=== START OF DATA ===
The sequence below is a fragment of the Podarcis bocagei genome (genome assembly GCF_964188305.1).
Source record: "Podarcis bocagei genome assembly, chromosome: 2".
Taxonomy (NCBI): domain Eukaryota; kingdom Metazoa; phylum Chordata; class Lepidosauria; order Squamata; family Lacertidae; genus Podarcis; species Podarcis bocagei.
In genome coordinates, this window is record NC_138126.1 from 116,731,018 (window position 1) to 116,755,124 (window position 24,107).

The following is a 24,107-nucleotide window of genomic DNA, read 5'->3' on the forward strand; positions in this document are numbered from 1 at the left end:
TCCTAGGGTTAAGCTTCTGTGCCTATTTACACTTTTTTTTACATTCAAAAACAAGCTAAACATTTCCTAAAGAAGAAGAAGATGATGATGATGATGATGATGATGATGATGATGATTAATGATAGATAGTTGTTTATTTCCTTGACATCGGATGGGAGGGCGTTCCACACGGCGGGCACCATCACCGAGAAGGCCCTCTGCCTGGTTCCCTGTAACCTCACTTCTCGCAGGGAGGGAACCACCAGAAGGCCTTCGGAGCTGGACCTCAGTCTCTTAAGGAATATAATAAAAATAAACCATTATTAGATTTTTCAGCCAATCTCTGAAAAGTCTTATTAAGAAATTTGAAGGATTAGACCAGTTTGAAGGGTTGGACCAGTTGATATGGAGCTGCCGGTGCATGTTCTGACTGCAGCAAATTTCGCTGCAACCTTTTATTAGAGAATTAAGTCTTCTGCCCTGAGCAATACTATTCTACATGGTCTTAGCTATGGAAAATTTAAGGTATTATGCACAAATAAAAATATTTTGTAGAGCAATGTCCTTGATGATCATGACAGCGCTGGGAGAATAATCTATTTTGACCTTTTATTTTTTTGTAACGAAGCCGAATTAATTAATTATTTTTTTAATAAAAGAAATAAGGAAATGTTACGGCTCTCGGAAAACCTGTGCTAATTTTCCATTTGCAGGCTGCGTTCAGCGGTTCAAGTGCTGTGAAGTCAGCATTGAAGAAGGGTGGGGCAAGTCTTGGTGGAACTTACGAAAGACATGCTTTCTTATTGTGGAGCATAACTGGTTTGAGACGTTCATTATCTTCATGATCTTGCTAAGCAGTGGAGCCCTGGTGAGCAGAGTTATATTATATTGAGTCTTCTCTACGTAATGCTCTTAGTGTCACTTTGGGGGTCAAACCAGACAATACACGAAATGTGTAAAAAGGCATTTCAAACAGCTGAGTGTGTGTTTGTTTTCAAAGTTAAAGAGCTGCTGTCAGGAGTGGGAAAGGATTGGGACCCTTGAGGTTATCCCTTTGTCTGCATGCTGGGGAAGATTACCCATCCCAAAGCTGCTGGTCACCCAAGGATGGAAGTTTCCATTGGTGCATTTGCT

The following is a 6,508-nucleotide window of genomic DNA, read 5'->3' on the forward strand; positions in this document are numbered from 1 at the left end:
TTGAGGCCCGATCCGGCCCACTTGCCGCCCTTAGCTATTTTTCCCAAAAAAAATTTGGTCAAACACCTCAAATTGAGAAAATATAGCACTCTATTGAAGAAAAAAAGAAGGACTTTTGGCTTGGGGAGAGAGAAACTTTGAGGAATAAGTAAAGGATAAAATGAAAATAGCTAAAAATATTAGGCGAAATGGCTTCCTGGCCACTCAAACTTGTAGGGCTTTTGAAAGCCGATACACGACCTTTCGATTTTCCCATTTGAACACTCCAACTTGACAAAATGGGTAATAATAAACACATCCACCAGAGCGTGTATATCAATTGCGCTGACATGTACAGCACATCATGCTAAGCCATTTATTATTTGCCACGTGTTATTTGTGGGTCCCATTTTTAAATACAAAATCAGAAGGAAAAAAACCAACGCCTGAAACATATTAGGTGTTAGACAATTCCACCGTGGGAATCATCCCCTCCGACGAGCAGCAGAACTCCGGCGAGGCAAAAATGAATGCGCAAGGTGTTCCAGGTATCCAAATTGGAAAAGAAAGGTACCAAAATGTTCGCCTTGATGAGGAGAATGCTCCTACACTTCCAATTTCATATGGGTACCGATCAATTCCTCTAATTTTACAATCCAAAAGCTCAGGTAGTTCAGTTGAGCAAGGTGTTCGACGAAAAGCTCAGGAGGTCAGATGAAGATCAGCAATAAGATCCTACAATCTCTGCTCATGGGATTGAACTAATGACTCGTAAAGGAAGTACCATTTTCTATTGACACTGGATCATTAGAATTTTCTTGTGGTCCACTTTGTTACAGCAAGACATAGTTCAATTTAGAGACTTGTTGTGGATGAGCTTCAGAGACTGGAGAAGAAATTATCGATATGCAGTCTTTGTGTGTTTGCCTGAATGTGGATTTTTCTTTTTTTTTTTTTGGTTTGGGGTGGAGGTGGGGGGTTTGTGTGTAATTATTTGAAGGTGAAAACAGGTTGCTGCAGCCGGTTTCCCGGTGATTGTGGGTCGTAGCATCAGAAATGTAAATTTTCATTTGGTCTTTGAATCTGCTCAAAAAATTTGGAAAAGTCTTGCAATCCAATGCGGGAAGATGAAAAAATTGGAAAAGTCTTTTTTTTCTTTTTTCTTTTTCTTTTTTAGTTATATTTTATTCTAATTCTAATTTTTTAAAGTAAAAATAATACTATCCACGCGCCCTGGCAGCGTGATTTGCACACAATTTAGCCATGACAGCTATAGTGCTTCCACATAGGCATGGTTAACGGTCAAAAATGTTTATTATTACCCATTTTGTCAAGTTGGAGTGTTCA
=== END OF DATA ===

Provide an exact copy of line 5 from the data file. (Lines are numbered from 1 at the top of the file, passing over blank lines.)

The following is a 24,107-nucleotide window of genomic DNA, read 5'->3' on the forward strand; positions in this document are numbered from 1 at the left end: